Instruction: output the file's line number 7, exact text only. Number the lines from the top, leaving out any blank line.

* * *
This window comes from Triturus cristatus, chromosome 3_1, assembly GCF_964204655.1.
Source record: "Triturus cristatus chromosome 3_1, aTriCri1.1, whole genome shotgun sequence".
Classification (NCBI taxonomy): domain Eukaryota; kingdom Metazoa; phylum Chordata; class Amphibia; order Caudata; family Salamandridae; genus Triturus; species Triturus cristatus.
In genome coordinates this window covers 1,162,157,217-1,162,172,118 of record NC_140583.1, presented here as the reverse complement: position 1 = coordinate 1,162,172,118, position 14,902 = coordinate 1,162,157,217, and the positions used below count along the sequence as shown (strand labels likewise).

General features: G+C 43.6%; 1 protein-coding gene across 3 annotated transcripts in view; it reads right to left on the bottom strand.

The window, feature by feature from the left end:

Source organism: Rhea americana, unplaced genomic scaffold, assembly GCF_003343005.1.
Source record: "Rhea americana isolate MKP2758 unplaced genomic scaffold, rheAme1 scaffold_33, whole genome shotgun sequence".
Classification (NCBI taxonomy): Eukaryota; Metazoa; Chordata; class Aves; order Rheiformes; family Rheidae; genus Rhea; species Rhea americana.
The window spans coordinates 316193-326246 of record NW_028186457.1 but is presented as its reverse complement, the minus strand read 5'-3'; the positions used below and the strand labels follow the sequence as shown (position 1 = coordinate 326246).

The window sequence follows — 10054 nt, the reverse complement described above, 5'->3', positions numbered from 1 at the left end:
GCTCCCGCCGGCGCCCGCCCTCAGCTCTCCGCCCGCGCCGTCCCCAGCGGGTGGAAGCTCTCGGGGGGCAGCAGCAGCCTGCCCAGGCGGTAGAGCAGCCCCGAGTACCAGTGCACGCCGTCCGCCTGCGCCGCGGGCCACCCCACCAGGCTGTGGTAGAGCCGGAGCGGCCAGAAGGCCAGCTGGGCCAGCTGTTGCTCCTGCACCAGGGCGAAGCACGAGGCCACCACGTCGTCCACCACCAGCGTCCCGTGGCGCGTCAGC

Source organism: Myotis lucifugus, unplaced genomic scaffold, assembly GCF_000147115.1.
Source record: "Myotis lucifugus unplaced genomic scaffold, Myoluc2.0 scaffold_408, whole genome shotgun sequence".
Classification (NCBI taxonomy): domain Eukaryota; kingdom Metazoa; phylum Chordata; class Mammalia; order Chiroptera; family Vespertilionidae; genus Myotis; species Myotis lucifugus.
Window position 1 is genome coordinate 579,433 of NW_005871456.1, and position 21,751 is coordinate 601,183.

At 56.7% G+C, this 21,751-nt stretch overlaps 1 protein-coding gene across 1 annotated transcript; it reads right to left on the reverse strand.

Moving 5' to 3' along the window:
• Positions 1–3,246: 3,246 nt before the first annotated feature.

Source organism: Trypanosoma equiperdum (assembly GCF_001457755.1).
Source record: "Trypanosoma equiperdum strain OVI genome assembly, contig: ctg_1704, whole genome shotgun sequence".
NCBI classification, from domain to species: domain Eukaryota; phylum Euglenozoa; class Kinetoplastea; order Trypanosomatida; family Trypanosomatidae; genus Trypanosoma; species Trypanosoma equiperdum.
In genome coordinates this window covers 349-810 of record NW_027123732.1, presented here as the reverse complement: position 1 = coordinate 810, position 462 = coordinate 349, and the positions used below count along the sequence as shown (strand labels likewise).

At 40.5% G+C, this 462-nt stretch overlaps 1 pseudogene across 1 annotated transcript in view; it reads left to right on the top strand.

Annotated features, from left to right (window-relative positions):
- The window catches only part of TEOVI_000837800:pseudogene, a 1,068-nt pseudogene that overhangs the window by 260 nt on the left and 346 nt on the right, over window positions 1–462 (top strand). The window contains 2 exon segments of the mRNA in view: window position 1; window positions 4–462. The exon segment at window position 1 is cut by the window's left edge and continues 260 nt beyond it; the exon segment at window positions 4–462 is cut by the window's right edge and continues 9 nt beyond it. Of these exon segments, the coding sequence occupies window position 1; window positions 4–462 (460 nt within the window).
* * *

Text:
Source organism: Rhea americana, unplaced genomic scaffold, assembly GCF_003343005.1.